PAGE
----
John Q would not accept that as an answer. After John Q took the hospital he had decided since no one was able to save his son but him he would be the one to do so. The cardiologist that John Q had insisted he use his heart to save his son because he already knew it would match. This put the cardiologist in a very ethical bind because John Q was taking about killing himself fin order to save his son, he also insisted that he perform the surgery directly following.
Had he gone through with the surgery his doctors would be revoked; his practice should be over and he would have to relocate. John Q saw a problem he couldn’t afford what the doctors told him he needed in order to keep his son alive. So he locked down the ER and decided not to take “No” for an answer. In doing so he made and irrational decision to use a weapon to subdue the hostage and have leverage with the police so they would give him what he wanted. I believe violence is never the answer.
So by putting others in danger I believe that was a bad life choice, I only hope and pray that I could be as BRAVE and courageous as John Q while facing adversity with my child. I disagree with the way HMO’s have perks for doctors avoid certain extended searches that could result in spending g more money for the hospital. I feel it is disgusting for a doctor to “NOT “check because this came back a little abnormal or these test were inconclusive. It is appalling to me that they would receive for going along with charade like that when there is a real human life hanging in the balance.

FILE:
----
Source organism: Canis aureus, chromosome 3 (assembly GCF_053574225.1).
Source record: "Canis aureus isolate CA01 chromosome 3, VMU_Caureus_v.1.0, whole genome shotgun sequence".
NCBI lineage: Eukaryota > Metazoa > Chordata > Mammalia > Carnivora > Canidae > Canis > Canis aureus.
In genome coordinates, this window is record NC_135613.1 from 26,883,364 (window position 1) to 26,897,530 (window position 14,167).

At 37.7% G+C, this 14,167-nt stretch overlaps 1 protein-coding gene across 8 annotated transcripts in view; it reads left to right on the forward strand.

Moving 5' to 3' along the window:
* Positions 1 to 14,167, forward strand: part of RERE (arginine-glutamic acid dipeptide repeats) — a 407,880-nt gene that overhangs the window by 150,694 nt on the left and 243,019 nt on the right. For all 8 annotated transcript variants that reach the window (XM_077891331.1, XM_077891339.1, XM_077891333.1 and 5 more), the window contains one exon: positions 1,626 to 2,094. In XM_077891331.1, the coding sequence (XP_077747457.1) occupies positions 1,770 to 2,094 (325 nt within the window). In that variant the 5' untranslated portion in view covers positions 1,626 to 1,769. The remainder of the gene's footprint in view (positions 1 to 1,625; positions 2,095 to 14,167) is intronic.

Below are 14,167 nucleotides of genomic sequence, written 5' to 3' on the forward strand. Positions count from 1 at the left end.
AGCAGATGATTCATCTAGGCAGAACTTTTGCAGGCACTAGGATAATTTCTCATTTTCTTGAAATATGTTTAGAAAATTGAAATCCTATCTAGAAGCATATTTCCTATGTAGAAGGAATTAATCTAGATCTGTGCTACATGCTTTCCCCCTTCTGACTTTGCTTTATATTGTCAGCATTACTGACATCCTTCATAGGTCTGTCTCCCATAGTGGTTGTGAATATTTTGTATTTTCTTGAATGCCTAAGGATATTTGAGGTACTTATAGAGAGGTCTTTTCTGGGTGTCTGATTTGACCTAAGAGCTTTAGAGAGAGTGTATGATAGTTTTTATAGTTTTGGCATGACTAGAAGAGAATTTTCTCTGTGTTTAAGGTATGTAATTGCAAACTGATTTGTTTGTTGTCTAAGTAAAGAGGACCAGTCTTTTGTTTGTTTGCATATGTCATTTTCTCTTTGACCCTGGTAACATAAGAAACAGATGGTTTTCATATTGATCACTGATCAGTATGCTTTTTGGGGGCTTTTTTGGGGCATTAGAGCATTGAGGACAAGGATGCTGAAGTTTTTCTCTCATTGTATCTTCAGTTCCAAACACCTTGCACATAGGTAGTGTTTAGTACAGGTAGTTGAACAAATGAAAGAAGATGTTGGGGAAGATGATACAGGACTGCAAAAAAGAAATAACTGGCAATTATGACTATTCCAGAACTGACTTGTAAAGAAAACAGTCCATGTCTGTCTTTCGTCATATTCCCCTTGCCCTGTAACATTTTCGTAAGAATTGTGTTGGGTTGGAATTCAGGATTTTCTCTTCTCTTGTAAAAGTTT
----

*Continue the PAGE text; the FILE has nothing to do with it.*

I also agree with the way they were handled because the hospital gave them an opportunity to see what they could come up with but as director they have to know even I very sensitive case hoe to work under the assumption that this is in the best interest of the hospital. The director has a responsibility to both the hospital and the patient; were the parents do not. I was conflicted. I understand the rules, but I feel as if only after we’ve done all we can do should we set any patient out on the street that was still sick.
Since watching John Q I’ve learned that in the US there are $40 million people without medical coverage/ Hmo’ s are a scam that I believe the government had to get involved in to change. I believe I would have tried a little harder had I been the director of the hospital. Children are our future. They are all we have and staying within the lines of the law I would exhausted all my capabilities before ordering them to leave. Ethically there is no way I would operate on a man that shot his brains out so his son could have his heart, but I would work very hard to ensure that that was the case.
Ethically I suppose the hospital could have gotten by with the work that had been administered on the patient an could have released them for nonpayment, but they would John have been a hard pill to swallow. I The movie John Q was based on a true story, and the signs depict could happen in real life. I laughed I cried, I listened with intent, I learned that sometimes life leaves us facing situation that are hard to combat, but if we hold our composure. “Wait on the Lord,” as my grandmother would say, your miracle is on the way.